Mentoring Program – Ten Steps
The International Institute for Advanced Instruction (TIIAI) ten week Mentoring Program will provide students with innovative approaches to mentoring concepts during Saturday seminars. The students create an Individual Advancement Plan. They will select careers of interest and research requirements. They will establish mentoring relationships with mentors for future projects. The program strongly encourages thought provoking analysis of how the students can make choices that will serve them for a lifetime. Students will have workshops on the following…
1. Being Educationally Prepared –the participants develop an Individual Advancement Plan for mapping out their educational and personal goals, from 6 months up to 5 years. The purpose is to bring attention to the importance of having a plan, a road map to guide and direct their activities to identify their present and future endeavors. The overall objective is to prevent the decision to drop out of school. The goal is to present the importance of education and having a plan to achieve your goals.
2. Leading by Example – is a socially responsible approach to their daily activities. The participants are provided with methods and concepts that offer a glimpse of how they respond and interact daily. Activity – Participants gather unknown information concerning family members and connect it to how they are currently viewing their own lives and what examples do they have in their family. The goal is to unveil our personal responsibility to match our words with our deeds and to identify family influence.
3. Sharing Your Inner Thoughts – the participants are offered an opportunity to share with the group or one-on-one an event that they have never shared with others. They also discuss their hopes and dreams. In addition, they have a venue to ask “wondering” questions. I was wondering…. ? The goal is to release negative thoughts they might hinder their personal progress and to strengthen their public speaking skills. Activity – Me Bag – students design their bags and bring them back the next week with 4 or more items they can use to describe themselves, including, where they are and possibly where they would like to be.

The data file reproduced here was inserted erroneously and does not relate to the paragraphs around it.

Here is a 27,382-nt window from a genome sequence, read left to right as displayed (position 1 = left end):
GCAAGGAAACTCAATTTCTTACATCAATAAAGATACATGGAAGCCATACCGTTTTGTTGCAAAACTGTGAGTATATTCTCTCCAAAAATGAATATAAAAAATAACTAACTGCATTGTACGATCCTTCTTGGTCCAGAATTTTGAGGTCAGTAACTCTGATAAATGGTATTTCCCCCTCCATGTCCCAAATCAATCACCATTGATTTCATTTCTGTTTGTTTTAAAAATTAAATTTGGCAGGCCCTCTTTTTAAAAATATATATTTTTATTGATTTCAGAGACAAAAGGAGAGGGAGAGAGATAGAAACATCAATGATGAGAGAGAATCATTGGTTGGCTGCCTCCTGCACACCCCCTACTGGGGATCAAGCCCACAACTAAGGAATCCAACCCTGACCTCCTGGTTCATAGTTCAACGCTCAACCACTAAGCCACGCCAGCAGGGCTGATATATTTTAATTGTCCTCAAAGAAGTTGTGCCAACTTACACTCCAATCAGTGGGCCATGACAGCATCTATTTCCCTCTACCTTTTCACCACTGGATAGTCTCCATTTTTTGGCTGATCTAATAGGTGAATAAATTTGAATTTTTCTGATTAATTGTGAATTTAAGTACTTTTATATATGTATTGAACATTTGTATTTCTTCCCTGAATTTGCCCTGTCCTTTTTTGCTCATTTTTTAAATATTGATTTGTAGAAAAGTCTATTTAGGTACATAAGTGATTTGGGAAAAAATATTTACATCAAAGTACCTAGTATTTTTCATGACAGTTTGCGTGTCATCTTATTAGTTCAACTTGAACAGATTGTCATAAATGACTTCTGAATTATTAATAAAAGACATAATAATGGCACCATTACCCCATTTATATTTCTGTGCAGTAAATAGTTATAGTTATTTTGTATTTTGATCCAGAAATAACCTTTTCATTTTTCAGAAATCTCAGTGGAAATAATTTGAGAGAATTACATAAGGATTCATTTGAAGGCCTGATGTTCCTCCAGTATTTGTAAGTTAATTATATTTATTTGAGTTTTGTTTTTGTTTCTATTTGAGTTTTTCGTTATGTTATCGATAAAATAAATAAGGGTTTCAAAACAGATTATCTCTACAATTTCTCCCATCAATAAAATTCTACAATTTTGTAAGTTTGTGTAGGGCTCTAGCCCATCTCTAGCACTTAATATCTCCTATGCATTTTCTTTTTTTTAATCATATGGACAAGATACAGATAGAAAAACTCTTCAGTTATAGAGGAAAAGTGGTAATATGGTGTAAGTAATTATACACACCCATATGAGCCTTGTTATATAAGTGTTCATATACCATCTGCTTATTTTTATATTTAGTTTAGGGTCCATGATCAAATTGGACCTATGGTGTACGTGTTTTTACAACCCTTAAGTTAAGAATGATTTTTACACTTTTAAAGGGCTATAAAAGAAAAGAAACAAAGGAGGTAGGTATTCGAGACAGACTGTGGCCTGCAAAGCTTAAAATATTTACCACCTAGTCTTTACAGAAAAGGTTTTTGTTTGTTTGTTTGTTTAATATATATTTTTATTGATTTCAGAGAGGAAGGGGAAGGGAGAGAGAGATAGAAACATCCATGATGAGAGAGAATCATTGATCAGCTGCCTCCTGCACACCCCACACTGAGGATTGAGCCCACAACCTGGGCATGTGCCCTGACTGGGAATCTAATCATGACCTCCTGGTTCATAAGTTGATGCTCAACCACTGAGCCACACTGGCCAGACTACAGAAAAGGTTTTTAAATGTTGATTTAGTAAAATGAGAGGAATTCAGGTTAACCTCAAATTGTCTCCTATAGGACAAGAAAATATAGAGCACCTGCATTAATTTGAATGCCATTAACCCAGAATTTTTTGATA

4. Purposeful Writing – offers the possibility for the participants to express their life goals and experiences in a private setting. Journaling strengthens writing skills and formulates the consistent practice for writing. The presentation for journaling is based on writing short stories. The goal is to foster the desirer to write and to write for a purpose.
5. Keeping Your Word – participants delve deeper into what it takes to keep your word, a promise and to develop the awareness to speak with caution. One is unable to retrieve spoken words. The goal is to expose the power of words and that they should be presented with great care for we are responsible for our spoken words.
6. Developing and Maintaining Standards and Principles – if we do not stand for something we will fall for anything. The participants actually identify and develop the standards they have in place and which ones are they willing to maintain. Activity – Neighborhood Walk – students visit the neighborhood and view it as if they were visitors. Questions to answer: 1) Is it clean? 2) Are people employed? 3) How many stores? 4) How many have a wide variety of fresh fruits and veggies? 5) How many vegetable gardens are there? 6) Are there any health food stores? If not, why? 7) Is recycling encouraged? The goal is to identify the standards and how they can be utilized in the navigation of their life choices.
7. Philosophical Discussions on “The Why of Life” – philosophy or philosophical discussions is a missing component in today’s educational system. Philosophy is abstract but yet concrete when one can agree upon a concept. Discussions can include “issues of existence”, the pragmatic approach, correspondence-test and the coherence-test. In reality they do some of these test without knowing they are doing it. This form of thinking is not a part of the classroom instruction. The goal is to expose the students to analytical thinking within the context of their life experiences.
8. Life Skills (eating healthy and being a wise consumer) – participants receive information on the concept that if individuals are given a wide range of healthy choices and the understanding of the purpose of their choices, they will continue to make and be aware of healthy eating in their daily lives. Maintaining an awareness of the benefits of healthy choices and good consumerism will provide an avenue for individuals to make education choices. Activity – Veggie Week – participants keep 3×5 cards on all of the meals they eat each day and what purchases they make for the week. The goal is for the participants to have a “birds-eye view” of their consumer habits.
9. Social Responsibility – encompasses so many aspects of the larger society. Participants are seeking to have the understanding that “it takes a village” to build a community. Also, knowing the value of networking within their community and respecting the objectives of the neighborhood. The goal is to connect this concept to developing and maintaining standards and principles.
10. Vocational or College Readiness – participants in their Individual Advancement Plan with map out and research their areas of interest. They will develop a cover letter, a Resume, an essay for their college application and complete a job application. In addition, they will receive basic financial literacy information including understanding college loan system. The goal is exposure to key areas for the advancement of their goals.